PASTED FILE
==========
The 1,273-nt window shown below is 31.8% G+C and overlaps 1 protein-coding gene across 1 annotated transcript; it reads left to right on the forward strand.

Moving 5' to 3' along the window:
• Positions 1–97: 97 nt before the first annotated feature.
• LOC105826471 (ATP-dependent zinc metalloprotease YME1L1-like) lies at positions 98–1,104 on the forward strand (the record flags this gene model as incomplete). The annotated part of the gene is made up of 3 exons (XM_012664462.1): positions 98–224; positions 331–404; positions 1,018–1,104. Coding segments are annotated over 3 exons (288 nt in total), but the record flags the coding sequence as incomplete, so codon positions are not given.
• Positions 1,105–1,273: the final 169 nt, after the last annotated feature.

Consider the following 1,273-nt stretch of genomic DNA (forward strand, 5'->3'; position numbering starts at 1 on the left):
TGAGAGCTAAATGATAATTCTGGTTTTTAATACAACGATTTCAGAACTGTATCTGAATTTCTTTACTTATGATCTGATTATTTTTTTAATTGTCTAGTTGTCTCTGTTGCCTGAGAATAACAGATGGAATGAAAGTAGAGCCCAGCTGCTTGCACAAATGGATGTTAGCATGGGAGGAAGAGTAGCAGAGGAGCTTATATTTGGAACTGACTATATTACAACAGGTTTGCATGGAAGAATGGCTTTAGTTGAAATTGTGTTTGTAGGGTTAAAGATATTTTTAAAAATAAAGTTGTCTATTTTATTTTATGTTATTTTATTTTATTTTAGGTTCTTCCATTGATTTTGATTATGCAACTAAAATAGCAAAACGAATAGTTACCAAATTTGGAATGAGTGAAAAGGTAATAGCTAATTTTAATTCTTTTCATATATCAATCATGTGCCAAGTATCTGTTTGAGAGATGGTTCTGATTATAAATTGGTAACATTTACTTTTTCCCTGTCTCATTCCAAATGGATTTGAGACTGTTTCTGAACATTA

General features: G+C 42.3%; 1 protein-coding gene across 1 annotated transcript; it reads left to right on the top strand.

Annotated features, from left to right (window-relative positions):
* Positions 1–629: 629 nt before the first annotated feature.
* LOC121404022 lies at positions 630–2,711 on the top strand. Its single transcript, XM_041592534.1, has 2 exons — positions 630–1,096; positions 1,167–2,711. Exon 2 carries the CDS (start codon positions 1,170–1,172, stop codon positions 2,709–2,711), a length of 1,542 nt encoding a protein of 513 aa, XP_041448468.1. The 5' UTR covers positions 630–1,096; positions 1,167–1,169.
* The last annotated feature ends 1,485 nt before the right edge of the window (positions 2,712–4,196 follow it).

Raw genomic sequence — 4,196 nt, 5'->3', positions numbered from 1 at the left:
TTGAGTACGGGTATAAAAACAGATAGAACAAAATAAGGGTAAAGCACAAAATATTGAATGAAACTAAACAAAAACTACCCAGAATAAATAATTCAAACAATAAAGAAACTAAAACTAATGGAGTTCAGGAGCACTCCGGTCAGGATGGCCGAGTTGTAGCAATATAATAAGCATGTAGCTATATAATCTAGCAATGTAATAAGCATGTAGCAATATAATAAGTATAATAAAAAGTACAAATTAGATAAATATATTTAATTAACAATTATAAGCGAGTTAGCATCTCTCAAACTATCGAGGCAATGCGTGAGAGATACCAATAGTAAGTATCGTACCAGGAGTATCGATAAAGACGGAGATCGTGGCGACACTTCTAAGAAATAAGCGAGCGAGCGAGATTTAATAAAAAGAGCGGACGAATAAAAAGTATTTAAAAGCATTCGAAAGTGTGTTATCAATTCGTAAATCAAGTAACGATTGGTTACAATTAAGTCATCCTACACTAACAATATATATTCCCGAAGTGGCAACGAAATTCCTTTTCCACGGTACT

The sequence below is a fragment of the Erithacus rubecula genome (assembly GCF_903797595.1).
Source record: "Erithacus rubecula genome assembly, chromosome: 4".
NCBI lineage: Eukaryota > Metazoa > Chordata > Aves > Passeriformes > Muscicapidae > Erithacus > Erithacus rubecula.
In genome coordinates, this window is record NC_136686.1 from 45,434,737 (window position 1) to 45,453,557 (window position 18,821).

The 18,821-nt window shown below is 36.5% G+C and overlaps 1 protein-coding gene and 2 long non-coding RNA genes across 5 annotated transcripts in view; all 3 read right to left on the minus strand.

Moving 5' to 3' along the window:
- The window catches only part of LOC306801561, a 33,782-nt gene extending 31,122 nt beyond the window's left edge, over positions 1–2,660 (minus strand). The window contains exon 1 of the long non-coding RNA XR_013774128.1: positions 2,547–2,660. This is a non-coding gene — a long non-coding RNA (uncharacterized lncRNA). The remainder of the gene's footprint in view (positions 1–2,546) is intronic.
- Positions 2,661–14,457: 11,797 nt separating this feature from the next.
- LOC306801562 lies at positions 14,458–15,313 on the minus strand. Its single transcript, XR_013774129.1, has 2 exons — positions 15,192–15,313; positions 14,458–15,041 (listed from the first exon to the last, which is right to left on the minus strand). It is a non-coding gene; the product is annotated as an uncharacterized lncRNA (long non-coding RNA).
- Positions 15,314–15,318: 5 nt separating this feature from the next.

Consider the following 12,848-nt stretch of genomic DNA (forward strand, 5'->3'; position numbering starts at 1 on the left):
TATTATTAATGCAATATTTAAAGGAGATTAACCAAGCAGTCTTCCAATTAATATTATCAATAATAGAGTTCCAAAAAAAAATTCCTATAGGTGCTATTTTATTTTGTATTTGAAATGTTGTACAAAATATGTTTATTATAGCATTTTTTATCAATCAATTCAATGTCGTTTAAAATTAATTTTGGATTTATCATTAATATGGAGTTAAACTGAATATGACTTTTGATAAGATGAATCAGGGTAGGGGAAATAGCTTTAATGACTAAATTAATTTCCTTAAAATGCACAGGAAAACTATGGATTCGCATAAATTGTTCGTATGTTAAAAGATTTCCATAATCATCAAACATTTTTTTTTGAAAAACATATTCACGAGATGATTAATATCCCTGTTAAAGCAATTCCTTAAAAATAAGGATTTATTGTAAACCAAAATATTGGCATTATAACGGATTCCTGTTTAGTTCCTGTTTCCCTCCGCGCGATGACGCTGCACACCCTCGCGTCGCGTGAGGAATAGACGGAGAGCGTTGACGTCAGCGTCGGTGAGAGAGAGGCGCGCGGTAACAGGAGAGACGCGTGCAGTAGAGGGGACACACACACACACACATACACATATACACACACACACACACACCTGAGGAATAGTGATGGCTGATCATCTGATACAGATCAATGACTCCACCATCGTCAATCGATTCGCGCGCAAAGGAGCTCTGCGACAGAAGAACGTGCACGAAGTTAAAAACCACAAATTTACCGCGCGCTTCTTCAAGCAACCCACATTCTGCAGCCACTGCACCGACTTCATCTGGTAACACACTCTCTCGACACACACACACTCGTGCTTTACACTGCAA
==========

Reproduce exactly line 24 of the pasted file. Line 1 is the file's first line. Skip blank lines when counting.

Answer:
- Positions 15,314–15,318: 5 nt separating this feature from the next.